Xenophon’s Socratic Cameos-About Imposture in Politics
Assassin’s Creed Odyssey – Cult of Kosmos still.
Today’s sharing from the Blue House of HYGEIA is our continuations of Xenophon posts, with here an excerpt again from his ‘Memorabilia’, Book 1, chapter 6 and 7. Translated by Otis Johnson Todd (1883-1952), Xenophon in Seven Volumes, Harvard University Press, Cambridge, MA; William Heinemann, Ltd., London. 1923, digitization by the Perseus Project funded by The Annenberg/CPB Project, public under a Creative Commons Attribution.
Are our political leaders legitimate? Are they qualified for service? Are their virtues the reasons why we chose them to govern upon us? Here Xenophon offers one of his great cameos about Socrates on this subject. Enjoy!
§ 1.6.15 ‘On yet another occasion Antiphon asked him: How can you suppose that you make politicians of others, when you yourself avoid politics even if you understand them?
How now, Antiphon? he retorted, should I play a more important part in politics by engaging in them alone or by taking pains to turn out as many competent politicians as possible?
§ 1.7.1 Let us next consider whether by discouraging imposture he encouraged his companions to cultivate virtue. For he always said that the best road to glory is the way that makes a man as good as he wishes to be thought. And this was how he demonstrated the truth of this saying:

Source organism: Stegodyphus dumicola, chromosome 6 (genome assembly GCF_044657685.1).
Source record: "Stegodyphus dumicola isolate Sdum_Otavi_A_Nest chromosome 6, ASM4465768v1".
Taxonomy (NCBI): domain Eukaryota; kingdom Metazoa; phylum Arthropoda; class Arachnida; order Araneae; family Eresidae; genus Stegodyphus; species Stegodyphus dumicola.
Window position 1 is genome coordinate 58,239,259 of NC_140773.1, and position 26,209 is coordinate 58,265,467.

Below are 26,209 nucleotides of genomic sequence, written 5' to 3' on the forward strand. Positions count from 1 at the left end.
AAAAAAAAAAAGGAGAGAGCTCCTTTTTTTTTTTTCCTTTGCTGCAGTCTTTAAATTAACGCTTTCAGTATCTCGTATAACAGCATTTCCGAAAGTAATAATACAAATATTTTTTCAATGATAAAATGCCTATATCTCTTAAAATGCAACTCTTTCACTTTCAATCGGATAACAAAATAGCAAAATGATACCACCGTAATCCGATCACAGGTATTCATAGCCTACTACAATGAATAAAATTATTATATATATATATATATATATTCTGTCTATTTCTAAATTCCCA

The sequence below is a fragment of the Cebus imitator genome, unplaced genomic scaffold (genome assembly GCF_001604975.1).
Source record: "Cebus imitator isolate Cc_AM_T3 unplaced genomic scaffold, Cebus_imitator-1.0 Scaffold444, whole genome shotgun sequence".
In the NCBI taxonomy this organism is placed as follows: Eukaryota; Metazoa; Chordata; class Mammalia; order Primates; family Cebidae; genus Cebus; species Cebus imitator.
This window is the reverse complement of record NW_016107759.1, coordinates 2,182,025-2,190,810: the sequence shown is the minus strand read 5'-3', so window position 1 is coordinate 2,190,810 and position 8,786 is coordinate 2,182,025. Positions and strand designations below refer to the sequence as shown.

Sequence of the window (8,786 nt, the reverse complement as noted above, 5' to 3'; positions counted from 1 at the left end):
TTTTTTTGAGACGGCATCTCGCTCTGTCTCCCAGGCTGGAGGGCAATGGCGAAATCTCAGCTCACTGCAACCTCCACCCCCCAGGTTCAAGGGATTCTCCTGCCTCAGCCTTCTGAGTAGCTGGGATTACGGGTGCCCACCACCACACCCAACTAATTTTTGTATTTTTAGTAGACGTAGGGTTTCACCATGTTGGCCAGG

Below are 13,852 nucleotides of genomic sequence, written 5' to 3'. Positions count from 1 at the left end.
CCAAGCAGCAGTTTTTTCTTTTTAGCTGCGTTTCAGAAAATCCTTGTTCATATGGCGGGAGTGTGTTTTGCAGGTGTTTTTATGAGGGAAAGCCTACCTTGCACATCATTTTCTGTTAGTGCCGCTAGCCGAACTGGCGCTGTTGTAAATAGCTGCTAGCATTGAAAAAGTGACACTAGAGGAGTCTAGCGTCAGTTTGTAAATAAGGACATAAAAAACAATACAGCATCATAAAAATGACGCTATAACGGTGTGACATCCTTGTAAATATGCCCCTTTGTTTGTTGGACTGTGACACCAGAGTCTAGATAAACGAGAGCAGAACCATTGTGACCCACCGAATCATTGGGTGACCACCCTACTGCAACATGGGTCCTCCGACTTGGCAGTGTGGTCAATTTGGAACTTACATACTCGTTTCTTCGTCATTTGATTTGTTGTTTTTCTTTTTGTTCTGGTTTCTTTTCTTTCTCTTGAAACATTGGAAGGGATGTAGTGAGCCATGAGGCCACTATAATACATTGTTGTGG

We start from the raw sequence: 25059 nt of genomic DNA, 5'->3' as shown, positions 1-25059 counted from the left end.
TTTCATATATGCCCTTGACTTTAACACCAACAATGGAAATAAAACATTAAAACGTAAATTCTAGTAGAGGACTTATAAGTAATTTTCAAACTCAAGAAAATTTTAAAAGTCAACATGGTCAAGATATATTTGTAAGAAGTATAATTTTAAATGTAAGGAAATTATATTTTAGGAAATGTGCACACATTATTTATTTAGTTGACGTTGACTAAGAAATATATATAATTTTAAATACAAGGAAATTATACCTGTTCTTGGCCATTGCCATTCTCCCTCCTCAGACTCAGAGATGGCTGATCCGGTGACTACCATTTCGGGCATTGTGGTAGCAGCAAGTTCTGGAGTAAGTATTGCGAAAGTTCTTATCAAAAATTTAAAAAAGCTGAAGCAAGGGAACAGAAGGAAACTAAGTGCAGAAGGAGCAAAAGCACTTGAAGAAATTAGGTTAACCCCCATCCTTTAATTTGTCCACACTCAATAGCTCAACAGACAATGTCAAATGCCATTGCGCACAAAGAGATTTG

§ 1.7.2 Suppose a bad flute-player wants to be thought a good one, let us note what he must do. Must he not imitate good players in the accessories of the art? First, as they wear fine clothes and travel with many attendants, he must do the same. Further, seeing that they win the applause of crowds, he must provide himself with a large claque. But, of course, he must never accept an engagement, or he will promptly expose himself to ridicule as an incompetent player and an impostor to boot. And so, what with incurring heavy expense and gaining nothing, and bringing disgrace on himself as well, he will make his life burdensome, unprofitable and ridiculous.
§ 1.7.3 So too if a man who is not a general or a pilot wanted to be thought a good one, let us imagine what would happen to him. If his efforts to seem proficient in these duties failed to carry conviction, would not his failure be galling to him? if they succeeded, would not his success be still more disastrous? for it is certain that if a man who knew nothing about piloting a ship or commanding an army were appointed to such work, he would lose those whom he least wanted to lose and would bring ruin and disgrace on himself.
§ 1.7.4 By similar reasoning he would show how unprofitable is a reputation for wealth or courage or strength when it is undeserved. Tasks beyond their powers, he would say, are laid on the incompetent, and no mercy is shown to them when they disappoint the expectation formed of their capability.
§ 1.7.5 The man who persuades you to lend him money or goods and then keeps them is without doubt a rogue; but much the greatest rogue of all is the man who has gulled his city into the belief that he is fit to direct it.
For my part I thought that such talks did discourage imposture among his companions.’